In looking at all these stories together, it looks to me like Jesus is addressing generosity, broadly speaking. What they all have in common is that the initiator of the parable is trying to impose some sort of judgment on others, dividing people into categories of greater/lesser or worthy/unworthy.  It is about turning away children, someone who owes money, or a wife one is no longer infatuated with. In each situation, it is the person with relative power in the relationship who rejects the one who has less worldly power. Jesus teaches the person who would judge or dismiss someone who comes to them that they should respond generously and with welcome.

What – the question of forgiveness belongs in the larger picture of generosity and welcome?!

I have always thought of forgiveness in the framework of justice, as an ultimate goal in a journey that involves the victim feeling healed, the perpetrator repenting, making amends, and choosing a better path. Maybe that’s why I could never articulate a theology of forgiveness?! As long as I looked at forgiveness in the context of justice, it seemed to tie the victim to the perpetrator in a relationship of sorts, and the humanly impossible feat of feeling peace about what had happened. It never felt right.

But what if forgiveness instead is about acts of generosity and welcome? Perhaps that is why my father-in-law Ray and the Norwegian Labor Youth’s actions made me want to read Matthew 18. Now, I can’t say anything about how any of them feel – that is not for me to say. They may feel badly done by, angry, and still hungering for an apology,  restoration, or wanting never to have anything to do with the perpetrator ever again. All of those would be very natural feelings. Perhaps they feel peace about it? I don’t know and I don’t think I’m entitled to know, and it belongs in their inner world and their relationship with God.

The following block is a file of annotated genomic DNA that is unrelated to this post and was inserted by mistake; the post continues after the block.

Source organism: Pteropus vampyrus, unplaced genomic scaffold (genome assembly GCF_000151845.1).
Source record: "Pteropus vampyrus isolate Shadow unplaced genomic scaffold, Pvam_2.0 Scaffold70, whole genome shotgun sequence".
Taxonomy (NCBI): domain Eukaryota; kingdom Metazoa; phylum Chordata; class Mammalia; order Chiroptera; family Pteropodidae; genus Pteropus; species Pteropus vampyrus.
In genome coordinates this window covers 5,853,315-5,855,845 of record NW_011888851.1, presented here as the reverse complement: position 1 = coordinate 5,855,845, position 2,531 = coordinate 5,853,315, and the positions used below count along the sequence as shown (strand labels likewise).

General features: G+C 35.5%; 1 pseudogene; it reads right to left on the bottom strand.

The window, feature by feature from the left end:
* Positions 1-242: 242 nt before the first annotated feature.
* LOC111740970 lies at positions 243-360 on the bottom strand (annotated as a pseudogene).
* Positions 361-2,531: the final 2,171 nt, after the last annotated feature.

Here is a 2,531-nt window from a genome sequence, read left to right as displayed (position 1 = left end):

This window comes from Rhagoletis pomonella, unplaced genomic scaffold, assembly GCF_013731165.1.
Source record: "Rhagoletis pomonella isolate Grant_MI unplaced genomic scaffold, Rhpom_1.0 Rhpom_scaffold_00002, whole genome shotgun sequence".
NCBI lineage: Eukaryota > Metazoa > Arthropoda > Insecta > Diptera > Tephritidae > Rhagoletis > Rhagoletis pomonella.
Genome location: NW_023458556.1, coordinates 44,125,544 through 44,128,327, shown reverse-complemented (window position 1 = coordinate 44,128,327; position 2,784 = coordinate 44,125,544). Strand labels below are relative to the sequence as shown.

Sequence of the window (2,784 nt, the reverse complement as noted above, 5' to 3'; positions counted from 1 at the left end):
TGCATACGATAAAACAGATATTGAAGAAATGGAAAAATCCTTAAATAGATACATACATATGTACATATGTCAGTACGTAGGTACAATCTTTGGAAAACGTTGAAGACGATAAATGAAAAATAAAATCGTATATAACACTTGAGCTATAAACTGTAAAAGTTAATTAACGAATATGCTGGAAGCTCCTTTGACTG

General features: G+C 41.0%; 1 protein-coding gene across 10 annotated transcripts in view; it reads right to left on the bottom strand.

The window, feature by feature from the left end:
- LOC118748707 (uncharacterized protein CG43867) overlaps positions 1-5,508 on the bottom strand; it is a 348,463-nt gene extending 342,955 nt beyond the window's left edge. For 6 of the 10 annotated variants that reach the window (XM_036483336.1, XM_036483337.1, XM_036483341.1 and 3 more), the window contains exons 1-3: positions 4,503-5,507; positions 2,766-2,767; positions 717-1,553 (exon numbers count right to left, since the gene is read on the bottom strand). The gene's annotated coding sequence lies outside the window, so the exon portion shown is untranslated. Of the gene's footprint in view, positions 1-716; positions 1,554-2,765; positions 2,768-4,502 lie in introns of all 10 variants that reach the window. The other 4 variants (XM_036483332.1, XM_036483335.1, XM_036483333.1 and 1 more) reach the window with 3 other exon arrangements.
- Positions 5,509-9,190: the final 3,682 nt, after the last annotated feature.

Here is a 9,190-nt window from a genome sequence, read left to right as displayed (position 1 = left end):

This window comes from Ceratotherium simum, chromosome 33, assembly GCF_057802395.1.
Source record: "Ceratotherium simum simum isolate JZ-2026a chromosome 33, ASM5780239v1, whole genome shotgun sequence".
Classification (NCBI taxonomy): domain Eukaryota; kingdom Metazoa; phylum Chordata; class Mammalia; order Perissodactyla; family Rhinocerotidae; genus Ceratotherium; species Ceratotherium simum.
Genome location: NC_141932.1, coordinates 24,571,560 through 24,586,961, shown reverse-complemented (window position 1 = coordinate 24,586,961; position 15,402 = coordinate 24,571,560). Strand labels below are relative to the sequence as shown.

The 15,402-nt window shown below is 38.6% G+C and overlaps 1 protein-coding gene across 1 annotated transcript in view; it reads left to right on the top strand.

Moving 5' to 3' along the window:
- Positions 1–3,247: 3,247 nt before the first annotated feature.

I do think I am permitted to reflect on other people’s acts. My father-in-law decided not to invest any more of his energy in the doctor and did not sue him. Instead he devoted himself to his wife and family and causes he believed in, creating a better life for all. The Labor Youth likewise decided to more or less ignore the killer. They have decided to put their energy into shaping the future. Their generosity and welcome of Muslims were the policies that got them into the crosshairs of the killer. After the killings, the surviving youth redicated themselves to that vision. Furthermore, they discerned that building social trust – creating a society that allows people’s spiritual, emotional, and physical needs to be met – is the best defense against violence. In other words, they are being welcoming and generous to all, in the hopes it might prevent future killings.  

That looks like forgiveness to me, the kind we read about in Matthew 18. Then we can leave feelings of anger, peace, despair or contentment where they belong, in the private conversations in the heart between the individual and God. 

Query for prayerful reflection: What stirs in you when you think of forgiveness within the framework of generosity and welcome? What do you think of the idea of distinguishing between feelings and acts when considering forgiveness?